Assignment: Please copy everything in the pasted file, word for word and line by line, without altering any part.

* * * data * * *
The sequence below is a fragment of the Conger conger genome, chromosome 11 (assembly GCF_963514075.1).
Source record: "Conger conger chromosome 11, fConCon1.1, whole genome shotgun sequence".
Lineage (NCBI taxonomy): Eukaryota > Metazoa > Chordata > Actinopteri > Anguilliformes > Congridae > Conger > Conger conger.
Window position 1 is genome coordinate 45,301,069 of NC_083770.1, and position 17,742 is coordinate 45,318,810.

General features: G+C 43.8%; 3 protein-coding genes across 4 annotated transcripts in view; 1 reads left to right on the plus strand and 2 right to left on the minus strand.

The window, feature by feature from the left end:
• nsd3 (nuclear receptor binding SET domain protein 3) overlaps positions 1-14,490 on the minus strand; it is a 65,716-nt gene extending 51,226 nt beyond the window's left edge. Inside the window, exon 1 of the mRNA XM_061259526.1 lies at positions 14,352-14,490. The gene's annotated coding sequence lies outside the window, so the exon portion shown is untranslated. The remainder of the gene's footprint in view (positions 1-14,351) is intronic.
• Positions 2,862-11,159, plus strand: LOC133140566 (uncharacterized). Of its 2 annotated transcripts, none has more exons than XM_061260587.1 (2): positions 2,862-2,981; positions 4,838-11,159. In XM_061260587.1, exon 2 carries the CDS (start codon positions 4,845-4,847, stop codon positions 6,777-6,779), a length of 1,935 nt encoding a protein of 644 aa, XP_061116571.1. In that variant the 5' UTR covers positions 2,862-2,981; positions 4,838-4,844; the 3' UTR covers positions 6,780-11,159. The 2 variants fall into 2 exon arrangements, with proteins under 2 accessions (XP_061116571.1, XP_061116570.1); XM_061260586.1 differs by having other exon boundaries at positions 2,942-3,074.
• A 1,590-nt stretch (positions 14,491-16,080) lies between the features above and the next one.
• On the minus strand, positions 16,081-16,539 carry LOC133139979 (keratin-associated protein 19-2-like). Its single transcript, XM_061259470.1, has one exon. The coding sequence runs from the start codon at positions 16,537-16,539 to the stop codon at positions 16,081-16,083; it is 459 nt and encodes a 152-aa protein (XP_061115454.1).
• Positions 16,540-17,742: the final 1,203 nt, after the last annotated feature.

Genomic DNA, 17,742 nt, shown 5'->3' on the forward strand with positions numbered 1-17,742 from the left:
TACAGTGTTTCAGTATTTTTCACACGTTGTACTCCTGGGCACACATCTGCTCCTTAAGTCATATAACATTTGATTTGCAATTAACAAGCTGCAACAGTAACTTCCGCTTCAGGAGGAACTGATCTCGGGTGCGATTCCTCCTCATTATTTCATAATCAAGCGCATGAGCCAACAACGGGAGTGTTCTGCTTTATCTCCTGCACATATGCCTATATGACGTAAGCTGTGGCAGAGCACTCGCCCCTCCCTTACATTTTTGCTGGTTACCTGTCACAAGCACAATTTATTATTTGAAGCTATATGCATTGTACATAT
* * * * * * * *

The sequence below is a fragment of the Conger conger genome, chromosome 11 (assembly GCF_963514075.1).
Source record: "Conger conger chromosome 11, fConCon1.1, whole genome shotgun sequence".
Lineage (NCBI taxonomy): Eukaryota > Metazoa > Chordata > Actinopteri > Anguilliformes > Congridae > Conger > Conger conger.
Window position 1 is genome coordinate 45,301,069 of NC_083770.1, and position 17,742 is coordinate 45,318,810.

General features: G+C 43.8%; 3 protein-coding genes across 4 annotated transcripts in view; 1 reads left to right on the plus strand and 2 right to left on the minus strand.

The window, feature by feature from the left end:
• nsd3 (nuclear receptor binding SET domain protein 3) overlaps positions 1-14,490 on the minus strand; it is a 65,716-nt gene extending 51,226 nt beyond the window's left edge. Inside the window, exon 1 of the mRNA XM_061259526.1 lies at positions 14,352-14,490. The gene's annotated coding sequence lies outside the window, so the exon portion shown is untranslated. The remainder of the gene's footprint in view (positions 1-14,351) is intronic.
• Positions 2,862-11,159, plus strand: LOC133140566 (uncharacterized). Of its 2 annotated transcripts, none has more exons than XM_061260587.1 (2): positions 2,862-2,981; positions 4,838-11,159. In XM_061260587.1, exon 2 carries the CDS (start codon positions 4,845-4,847, stop codon positions 6,777-6,779), a length of 1,935 nt encoding a protein of 644 aa, XP_061116571.1. In that variant the 5' UTR covers positions 2,862-2,981; positions 4,838-4,844; the 3' UTR covers positions 6,780-11,159. The 2 variants fall into 2 exon arrangements, with proteins under 2 accessions (XP_061116571.1, XP_061116570.1); XM_061260586.1 differs by having other exon boundaries at positions 2,942-3,074.
• A 1,590-nt stretch (positions 14,491-16,080) lies between the features above and the next one.
• On the minus strand, positions 16,081-16,539 carry LOC133139979 (keratin-associated protein 19-2-like). Its single transcript, XM_061259470.1, has one exon. The coding sequence runs from the start codon at positions 16,537-16,539 to the stop codon at positions 16,081-16,083; it is 459 nt and encodes a 152-aa protein (XP_061115454.1).
• Positions 16,540-17,742: the final 1,203 nt, after the last annotated feature.

Genomic DNA, 17,742 nt, shown 5'->3' on the forward strand with positions numbered 1-17,742 from the left:
TACAGTGTTTCAGTATTTTTCACACGTTGTACTCCTGGGCACACATCTGCTCCTTAAGTCATATAACATTTGATTTGCAATTAACAAGCTGCAACAGTAACTTCCGCTTCAGGAGGAACTGATCTCGGGTGCGATTCCTCCTCATTATTTCATAATCAAGCGCATGAGCCAACAACGGGAGTGTTCTGCTTTATCTCCTGCACATATGCCTATATGACGTAAGCTGTGGCAGAGCACTCGCCCCTCCCTTACATTTTTGCTGGTTACCTGTCACAAGCACAATTTATTATTTGAAGCTATATGCATTGTACATAT